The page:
boston church wedding ceremony choosing manual mode settings for dark churches

Let’s dive into the starting manual mode settings for church ceremonies that I use now and why they work as a way to quickly fine tune my settings on the fly:

Manual Mode Starting Settings For Churches

ISO   2500          f/2.8          SS   1/200          WB   3200

 

ISO

Even though the church itself is often quite dark, the altar is usually well lit. 2500 ISO is a nice middle ground that allows me to properly expose the church altar without losing the highlights. I can then quickly adjust my shutter when I turn and grab photos of the reactions from parents in the first few rows. In some cases, I pop my ISO up to 3200, but starting at 2500 lets me fine tune quickly.


f/stop

I list 2.8 as my starting setting because I’m almost always using my 70-200 during church ceremonies and that is as wide open as it gets. I’ll go as low as 2.0 with my 35mm. By stopping down as low as possible I let in as much ambient light as possible.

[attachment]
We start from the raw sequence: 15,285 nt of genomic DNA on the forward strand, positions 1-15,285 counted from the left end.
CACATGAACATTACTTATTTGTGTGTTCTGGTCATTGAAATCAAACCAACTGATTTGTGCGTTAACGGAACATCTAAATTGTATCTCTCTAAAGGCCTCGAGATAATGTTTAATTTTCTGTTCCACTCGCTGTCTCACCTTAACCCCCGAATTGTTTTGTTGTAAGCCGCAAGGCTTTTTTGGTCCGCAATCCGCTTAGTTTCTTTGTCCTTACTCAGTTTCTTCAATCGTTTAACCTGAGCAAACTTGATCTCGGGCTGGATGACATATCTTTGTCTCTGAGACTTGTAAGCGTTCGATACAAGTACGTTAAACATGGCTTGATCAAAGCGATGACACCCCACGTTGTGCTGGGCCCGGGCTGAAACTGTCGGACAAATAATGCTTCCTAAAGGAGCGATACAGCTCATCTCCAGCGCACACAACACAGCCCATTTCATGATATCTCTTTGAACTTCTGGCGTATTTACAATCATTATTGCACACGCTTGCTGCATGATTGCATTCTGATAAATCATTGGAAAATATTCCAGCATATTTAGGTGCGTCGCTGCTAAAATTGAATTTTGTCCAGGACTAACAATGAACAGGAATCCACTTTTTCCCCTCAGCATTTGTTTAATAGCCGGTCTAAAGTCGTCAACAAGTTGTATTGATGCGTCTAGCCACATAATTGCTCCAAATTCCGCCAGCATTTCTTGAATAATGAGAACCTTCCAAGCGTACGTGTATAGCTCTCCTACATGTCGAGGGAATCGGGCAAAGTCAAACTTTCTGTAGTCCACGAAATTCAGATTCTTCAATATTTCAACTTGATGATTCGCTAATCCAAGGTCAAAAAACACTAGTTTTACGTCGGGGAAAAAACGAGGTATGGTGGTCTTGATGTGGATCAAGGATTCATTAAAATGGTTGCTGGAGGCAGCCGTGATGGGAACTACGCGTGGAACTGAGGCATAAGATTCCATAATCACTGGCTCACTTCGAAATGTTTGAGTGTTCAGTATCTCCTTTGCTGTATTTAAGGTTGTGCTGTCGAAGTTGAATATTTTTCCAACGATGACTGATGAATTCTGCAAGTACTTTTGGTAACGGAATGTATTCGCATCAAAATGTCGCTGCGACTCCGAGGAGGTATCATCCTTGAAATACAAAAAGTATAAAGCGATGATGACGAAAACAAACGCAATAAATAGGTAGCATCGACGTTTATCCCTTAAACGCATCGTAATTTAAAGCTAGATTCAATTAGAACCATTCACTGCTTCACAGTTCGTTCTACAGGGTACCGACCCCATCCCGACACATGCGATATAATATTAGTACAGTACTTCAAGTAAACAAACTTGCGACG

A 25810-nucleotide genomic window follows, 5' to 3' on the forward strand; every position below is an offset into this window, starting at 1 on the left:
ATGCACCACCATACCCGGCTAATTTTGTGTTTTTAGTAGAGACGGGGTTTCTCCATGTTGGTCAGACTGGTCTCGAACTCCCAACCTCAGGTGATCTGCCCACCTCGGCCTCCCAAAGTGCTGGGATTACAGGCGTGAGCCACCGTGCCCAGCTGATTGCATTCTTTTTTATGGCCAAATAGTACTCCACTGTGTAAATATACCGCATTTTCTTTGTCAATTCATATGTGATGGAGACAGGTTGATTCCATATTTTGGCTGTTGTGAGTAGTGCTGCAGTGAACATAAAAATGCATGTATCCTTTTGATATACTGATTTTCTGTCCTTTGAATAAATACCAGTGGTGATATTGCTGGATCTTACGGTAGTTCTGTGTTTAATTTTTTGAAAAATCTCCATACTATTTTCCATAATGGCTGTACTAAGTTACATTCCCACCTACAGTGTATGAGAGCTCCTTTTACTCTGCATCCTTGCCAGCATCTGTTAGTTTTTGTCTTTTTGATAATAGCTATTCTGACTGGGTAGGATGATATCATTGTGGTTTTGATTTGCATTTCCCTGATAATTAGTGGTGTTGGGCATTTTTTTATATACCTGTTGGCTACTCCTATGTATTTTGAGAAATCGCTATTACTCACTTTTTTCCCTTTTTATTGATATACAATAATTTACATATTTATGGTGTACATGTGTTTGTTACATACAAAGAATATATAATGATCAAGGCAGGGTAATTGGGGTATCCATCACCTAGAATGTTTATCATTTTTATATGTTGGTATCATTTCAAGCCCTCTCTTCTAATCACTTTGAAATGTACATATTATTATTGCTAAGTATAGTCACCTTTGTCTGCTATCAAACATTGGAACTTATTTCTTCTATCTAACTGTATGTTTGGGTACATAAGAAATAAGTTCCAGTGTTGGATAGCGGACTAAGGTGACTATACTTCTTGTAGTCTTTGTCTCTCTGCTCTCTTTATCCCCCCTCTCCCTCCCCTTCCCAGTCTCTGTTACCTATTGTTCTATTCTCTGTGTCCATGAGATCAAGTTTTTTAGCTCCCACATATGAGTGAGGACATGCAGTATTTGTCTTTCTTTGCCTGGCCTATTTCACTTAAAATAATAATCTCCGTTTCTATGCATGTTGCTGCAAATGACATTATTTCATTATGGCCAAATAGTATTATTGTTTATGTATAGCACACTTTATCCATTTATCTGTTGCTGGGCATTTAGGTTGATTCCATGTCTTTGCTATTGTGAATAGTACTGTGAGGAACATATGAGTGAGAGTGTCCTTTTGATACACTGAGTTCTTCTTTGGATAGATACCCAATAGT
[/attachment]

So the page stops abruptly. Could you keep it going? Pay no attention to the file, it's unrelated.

Shutter Speed

To avoid camera shake (especially with my 70-200) and make sure hands in motion aren’t blurring, I start at 1/200. I adjust to 1/400 for the altar or down to 1/125 for people sitting in the pews as needed.


White Balance

Last but certainly not least is the setting for Kelvin white balance. Kelvin gives me the most possible control to reign in the yellow glow of incandescent lights. 3200 Kelvin should bring the yellow glow of incandescent lights to a slightly warm, but fairly neutral clean light. And with only a slight adjustment, you can fine tune the look!